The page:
Rate-swap spreads widened as Fitch Ratings said further contagion from Europe’s debt crisis would pose a risk to American banks. The difference between the two-year rate and the comparable-maturity Treasury note yield increased 4.63 basis points to 51.44 basis points, the most since May 2010, Bloomberg data show. A basis point is 0.01 percentage point.
“Fitch believes that unless the euro zone debt crisis is resolved in a timely and orderly manner, the broad credit outlook for the U.S. banking industry could worsen,” the New York-based ratings company said in a statement.
Loan Prices Decline
The Standard & Poor’s/LSTA U.S. Leveraged Loan 100 index fell for the fourth time in five days, declining 0.09 cent to 91.83 cents on the dollar. The measure, which tracks the 100 largest dollar-denominated first-lien leveraged loans, has declined from 92.25 on Oct. 28, the highest since August.
Leveraged loans and high-yield bonds are rated below Baa3 by Moody’s and lower than BBB- by S&P.
In emerging markets, relative yields added 7 basis points to 407 basis points, the widest since Nov. 1, according to JPMorgan’s EMBI Global index. The measure has ranged from 259 on Jan. 5 to 496 on Oct. 4.
Auto debt accounts for 55 percent of issuance of asset- backed securities, up 3 percentage points from 2010.
Volkswagen’s offering, tied to automobile leases, was increased from $750 million, Bloomberg data show. The Wolfsburg, Germany-based maker of Passat and Jetta sedans paid 60 basis points more the benchmark swap rate on a $92 million slice of top-ranked bonds maturing in 2.38 years, compared with 47 basis points on similar debt sold in October 2010, Bloomberg data show.
Mercedes-Benz issued $1.1 billion of securities linked to automobile leases on Nov. 9, paying a spread of 60 basis points more than the benchmark swap rate on an $80.5 million slice of top-ranked debt maturing in 2.1 years. Toyota sold $879 million of bonds backed by auto loans on Sept. 21, increasing the size of the deal from $586 million. The company paid a spread of 21 basis points on similar debt due in 2.15 years.
Offerings of auto asset-backed debt composed of loans, leases and dealer payments to finance cars on the lot has recovered after plummeting to $49 billion in 2008 from $78 billion the prior year, Bloomberg data show.
While auto asset-backed securities have “held up well,” underwriting standards have started to slip in recent months and investor protections have fallen from the high levels seen in the aftermath of the financial crisis, said Tom Sontag, a bond manager in Chicago at Neuberger Berman Group LLC.
“We participated in the deals done earlier in the year,” Sontag said in a telephone interview. “We have not been that involved in recent deals.”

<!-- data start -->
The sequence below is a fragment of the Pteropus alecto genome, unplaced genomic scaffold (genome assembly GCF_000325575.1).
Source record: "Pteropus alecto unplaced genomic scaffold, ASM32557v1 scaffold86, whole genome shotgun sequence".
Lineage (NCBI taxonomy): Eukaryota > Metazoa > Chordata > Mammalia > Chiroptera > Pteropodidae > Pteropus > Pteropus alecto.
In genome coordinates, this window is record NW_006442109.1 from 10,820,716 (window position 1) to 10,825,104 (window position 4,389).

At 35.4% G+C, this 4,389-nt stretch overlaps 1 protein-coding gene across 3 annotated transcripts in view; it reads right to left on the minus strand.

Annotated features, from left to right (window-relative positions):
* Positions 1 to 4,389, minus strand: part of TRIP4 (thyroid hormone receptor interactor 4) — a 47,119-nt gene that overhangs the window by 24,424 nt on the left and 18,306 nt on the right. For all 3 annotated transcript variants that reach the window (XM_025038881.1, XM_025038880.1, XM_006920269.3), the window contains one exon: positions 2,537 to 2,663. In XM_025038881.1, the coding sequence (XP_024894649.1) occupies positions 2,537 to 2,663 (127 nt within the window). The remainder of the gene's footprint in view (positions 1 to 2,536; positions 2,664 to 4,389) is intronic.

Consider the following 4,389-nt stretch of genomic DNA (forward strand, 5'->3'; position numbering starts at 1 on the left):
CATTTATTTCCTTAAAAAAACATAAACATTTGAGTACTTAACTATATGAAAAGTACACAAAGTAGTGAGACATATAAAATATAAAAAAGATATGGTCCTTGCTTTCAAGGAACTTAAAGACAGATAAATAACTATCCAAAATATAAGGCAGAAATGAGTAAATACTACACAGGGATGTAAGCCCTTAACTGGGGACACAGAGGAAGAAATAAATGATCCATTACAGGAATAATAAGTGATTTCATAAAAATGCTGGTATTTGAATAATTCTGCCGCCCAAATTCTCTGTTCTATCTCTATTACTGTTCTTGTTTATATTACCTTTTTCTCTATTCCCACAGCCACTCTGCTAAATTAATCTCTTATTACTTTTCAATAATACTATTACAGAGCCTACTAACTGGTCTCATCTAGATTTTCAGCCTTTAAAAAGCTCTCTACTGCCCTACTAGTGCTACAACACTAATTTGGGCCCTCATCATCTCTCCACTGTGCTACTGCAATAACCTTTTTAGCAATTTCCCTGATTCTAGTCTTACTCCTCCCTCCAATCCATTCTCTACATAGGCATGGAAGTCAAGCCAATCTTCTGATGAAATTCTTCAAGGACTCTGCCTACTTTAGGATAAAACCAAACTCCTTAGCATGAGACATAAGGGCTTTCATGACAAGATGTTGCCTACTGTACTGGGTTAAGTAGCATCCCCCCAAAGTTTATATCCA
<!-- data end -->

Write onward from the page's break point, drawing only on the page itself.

Retail Sales Rise
The U.S. economy will grow by 2.2 percent next year, according to the median forecast of 63 economists surveyed by Bloomberg. That compares with a forecast of 2 percent in last month’s poll. The chance of renewed recession fell to 25 percent from 30 percent, economists in the survey said.
Retail sales rose more than projected in October as American shoppers gave the economy a boost at the start of the fourth quarter. The 0.5 percent gain followed a 1.1 percent increase for September, according Commerce Department figures released Nov. 15. The median forecast of 81 economists surveyed by Bloomberg News called for a rise of 0.3 percent.
Confidence among U.S. consumers rose more than projected in November, with the Thomson Reuters/University of Michigan preliminary index of consumer sentiment climbing to 64.2 this month, the highest since June, from 60.9 in October. The median estimate of economists surveyed by Bloomberg News called for a reading of 61.5.
October light-vehicle sales rose to a seasonally adjusted annual rate of 13.3 million, according to Autodata Corp., beating the 13.2 million estimate that was the average of 14 analysts. The pace, which is the best since February, compares with annual sales of $16.8 million from 2000 to 2007, according to Woodcliff Lake, New Jersey-based Autodata.
“As new vehicle sales rise and the economy eventually improves further for consumers, I would expect auto ABS to remain the largest sector” of the asset-backed market, John McElravey, an analyst at Wells Fargo & Co., said in an e-mail.
--With assistance from Christopher DeReza, Tim Catts, Pierre Paulden, Jody Shenn and John Parry in New York. Editors: Alan Goldstein, Faris Khan